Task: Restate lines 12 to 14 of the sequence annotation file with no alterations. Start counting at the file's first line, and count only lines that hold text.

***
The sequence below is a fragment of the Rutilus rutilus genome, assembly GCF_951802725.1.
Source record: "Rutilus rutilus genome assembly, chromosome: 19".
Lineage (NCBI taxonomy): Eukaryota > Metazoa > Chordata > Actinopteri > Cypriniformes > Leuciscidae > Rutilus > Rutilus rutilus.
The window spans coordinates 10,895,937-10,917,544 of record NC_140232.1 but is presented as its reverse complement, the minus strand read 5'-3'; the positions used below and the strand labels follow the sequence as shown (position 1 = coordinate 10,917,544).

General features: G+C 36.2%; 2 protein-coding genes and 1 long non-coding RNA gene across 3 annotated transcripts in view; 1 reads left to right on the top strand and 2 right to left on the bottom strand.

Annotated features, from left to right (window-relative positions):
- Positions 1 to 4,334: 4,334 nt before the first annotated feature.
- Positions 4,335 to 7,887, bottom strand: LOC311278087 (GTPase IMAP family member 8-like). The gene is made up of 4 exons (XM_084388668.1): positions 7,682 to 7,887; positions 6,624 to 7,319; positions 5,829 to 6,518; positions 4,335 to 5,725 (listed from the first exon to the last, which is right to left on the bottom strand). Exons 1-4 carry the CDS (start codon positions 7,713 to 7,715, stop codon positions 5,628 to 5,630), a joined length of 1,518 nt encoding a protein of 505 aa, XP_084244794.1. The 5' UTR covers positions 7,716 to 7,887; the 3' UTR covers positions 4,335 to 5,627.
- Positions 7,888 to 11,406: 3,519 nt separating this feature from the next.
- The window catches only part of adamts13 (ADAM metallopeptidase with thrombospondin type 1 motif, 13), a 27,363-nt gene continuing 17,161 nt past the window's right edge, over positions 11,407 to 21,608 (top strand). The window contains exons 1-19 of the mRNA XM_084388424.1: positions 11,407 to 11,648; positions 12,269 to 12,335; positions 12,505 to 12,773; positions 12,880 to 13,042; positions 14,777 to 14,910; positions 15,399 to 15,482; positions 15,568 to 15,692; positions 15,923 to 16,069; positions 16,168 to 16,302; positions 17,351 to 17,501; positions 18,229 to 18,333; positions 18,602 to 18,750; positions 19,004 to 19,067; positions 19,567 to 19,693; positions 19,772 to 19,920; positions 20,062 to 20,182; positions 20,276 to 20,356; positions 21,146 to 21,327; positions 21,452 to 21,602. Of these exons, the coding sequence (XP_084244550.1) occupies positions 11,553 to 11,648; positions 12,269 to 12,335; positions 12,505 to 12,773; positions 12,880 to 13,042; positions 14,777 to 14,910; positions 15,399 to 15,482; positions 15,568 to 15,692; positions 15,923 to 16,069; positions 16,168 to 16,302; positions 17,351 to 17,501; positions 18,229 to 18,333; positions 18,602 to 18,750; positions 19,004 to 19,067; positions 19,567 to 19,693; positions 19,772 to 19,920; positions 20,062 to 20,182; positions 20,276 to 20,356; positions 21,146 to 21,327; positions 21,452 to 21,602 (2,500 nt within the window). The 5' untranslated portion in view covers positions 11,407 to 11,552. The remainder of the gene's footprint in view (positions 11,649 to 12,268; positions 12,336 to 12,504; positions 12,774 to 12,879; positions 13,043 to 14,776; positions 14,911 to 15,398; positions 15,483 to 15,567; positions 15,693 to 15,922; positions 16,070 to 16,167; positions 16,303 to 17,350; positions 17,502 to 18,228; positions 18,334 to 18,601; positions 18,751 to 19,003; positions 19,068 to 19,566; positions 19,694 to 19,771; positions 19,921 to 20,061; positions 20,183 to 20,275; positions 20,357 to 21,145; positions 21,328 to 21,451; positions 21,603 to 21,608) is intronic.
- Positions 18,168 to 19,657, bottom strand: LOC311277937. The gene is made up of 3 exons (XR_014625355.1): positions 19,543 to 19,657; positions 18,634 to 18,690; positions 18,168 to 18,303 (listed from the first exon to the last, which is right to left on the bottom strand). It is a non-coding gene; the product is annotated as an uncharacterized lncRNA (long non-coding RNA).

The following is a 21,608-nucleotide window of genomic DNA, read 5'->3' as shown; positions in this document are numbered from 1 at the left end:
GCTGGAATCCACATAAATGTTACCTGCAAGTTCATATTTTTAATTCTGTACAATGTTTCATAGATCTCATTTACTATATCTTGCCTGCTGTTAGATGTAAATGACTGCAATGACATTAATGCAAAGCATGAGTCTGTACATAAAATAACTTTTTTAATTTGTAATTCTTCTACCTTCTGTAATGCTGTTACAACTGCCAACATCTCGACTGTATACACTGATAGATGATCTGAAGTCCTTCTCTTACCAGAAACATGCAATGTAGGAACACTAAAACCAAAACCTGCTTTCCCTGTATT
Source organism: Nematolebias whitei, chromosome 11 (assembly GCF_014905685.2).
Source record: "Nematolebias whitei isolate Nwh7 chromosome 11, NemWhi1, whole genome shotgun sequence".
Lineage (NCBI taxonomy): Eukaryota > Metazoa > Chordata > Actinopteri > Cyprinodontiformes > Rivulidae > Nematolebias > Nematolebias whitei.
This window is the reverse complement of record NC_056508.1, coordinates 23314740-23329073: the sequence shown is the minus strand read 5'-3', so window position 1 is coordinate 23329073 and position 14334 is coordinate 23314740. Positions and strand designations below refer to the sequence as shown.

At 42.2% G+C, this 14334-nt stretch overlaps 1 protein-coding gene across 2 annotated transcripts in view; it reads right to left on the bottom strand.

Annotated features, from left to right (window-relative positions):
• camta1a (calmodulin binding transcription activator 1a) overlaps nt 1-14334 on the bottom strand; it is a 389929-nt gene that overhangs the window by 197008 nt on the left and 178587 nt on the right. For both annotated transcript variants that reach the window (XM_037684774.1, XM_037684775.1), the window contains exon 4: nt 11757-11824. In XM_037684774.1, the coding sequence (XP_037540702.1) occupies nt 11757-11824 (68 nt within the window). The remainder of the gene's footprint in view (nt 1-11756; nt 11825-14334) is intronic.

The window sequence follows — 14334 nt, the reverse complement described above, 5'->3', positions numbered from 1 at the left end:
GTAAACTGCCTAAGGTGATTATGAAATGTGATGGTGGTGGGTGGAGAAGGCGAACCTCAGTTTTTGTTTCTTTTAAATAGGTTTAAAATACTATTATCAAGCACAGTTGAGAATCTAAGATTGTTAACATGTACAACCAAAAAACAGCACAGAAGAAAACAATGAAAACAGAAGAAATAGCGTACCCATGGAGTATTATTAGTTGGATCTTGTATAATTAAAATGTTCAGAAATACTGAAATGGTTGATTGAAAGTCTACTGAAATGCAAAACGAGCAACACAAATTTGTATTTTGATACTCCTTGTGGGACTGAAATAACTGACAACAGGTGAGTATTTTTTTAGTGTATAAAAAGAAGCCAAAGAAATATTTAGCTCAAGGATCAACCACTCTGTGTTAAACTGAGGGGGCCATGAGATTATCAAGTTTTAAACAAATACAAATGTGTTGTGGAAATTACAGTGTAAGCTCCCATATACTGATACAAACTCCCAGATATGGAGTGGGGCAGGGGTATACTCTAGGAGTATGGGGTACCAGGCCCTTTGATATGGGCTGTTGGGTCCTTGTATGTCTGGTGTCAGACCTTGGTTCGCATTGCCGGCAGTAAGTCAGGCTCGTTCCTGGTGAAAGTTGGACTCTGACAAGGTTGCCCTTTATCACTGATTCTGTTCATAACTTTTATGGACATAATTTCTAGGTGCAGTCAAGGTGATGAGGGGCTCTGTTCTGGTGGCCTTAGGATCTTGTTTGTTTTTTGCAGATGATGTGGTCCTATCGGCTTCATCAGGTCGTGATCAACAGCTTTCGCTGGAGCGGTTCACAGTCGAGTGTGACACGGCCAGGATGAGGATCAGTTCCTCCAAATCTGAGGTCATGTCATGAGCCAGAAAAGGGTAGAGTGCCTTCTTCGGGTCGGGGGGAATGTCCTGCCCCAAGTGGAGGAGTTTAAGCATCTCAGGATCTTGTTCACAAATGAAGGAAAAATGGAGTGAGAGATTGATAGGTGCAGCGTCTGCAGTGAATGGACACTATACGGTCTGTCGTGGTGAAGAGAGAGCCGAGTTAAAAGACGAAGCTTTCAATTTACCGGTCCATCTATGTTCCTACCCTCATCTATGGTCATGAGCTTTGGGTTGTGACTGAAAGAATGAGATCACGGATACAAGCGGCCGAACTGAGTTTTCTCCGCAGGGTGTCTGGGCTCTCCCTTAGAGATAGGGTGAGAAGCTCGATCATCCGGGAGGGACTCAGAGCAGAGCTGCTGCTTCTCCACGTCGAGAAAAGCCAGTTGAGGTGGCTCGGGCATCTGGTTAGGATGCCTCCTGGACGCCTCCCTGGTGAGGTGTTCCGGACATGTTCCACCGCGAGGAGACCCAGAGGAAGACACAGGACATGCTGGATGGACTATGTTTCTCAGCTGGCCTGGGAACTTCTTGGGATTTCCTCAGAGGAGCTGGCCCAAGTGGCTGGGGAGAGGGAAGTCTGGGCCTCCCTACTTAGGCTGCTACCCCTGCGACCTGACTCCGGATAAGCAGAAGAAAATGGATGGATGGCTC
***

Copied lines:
The following is a 21,608-nucleotide window of genomic DNA, read 5'->3' as shown; positions in this document are numbered from 1 at the left end:
GCTGGAATCCACATAAATGTTACCTGCAAGTTCATATTTTTAATTCTGTACAATGTTTCATAGATCTCATTTACTATATCTTGCCTGCTGTTAGATGTAAATGACTGCAATGACATTAATGCAAAGCATGAGTCTGTACATAAAATAACTTTTTTAATTTGTAATTCTTCTACCTTCTGTAATGCTGTTACAACTGCCAACATCTCGACTGTATACACTGATAGATGATCTGAAGTCCTTCTCTTACCAGAAACATGCAATGTAGGAACACTAAAACCAAAACCTGCTTTCCCTGTATT
Source organism: Nematolebias whitei, chromosome 11 (assembly GCF_014905685.2).